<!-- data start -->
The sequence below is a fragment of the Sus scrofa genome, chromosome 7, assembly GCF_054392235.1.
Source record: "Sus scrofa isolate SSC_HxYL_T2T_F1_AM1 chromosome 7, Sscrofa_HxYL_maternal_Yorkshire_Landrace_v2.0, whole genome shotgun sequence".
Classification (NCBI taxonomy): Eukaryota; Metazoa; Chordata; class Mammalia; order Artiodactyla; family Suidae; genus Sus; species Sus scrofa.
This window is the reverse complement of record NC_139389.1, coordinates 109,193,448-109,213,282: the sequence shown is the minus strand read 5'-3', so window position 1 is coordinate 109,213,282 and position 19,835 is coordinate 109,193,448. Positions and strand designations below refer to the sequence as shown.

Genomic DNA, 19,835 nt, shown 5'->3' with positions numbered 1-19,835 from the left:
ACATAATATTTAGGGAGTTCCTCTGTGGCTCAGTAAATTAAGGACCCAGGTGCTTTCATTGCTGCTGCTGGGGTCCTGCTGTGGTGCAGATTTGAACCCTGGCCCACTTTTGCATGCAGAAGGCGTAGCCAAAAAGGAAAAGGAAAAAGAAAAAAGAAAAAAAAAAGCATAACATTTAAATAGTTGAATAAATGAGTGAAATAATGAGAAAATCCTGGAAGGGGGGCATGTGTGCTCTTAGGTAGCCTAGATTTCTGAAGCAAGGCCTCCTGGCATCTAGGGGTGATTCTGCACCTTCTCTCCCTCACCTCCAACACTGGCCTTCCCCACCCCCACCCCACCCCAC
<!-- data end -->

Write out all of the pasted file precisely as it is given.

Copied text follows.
The sequence below is a fragment of the Sus scrofa genome, chromosome 7, assembly GCF_054392235.1.
Source record: "Sus scrofa isolate SSC_HxYL_T2T_F1_AM1 chromosome 7, Sscrofa_HxYL_maternal_Yorkshire_Landrace_v2.0, whole genome shotgun sequence".
Classification (NCBI taxonomy): Eukaryota; Metazoa; Chordata; class Mammalia; order Artiodactyla; family Suidae; genus Sus; species Sus scrofa.
This window is the reverse complement of record NC_139389.1, coordinates 109,193,448-109,213,282: the sequence shown is the minus strand read 5'-3', so window position 1 is coordinate 109,213,282 and position 19,835 is coordinate 109,193,448. Positions and strand designations below refer to the sequence as shown.

Genomic DNA, 19,835 nt, shown 5'->3' with positions numbered 1-19,835 from the left:
ACATAATATTTAGGGAGTTCCTCTGTGGCTCAGTAAATTAAGGACCCAGGTGCTTTCATTGCTGCTGCTGGGGTCCTGCTGTGGTGCAGATTTGAACCCTGGCCCACTTTTGCATGCAGAAGGCGTAGCCAAAAAGGAAAAGGAAAAAGAAAAAAGAAAAAAAAAAGCATAACATTTAAATAGTTGAATAAATGAGTGAAATAATGAGAAAATCCTGGAAGGGGGGCATGTGTGCTCTTAGGTAGCCTAGATTTCTGAAGCAAGGCCTCCTGGCATCTAGGGGTGATTCTGCACCTTCTCTCCCTCACCTCCAACACTGGCCTTCCCCACCCCCACCCCACCCCAC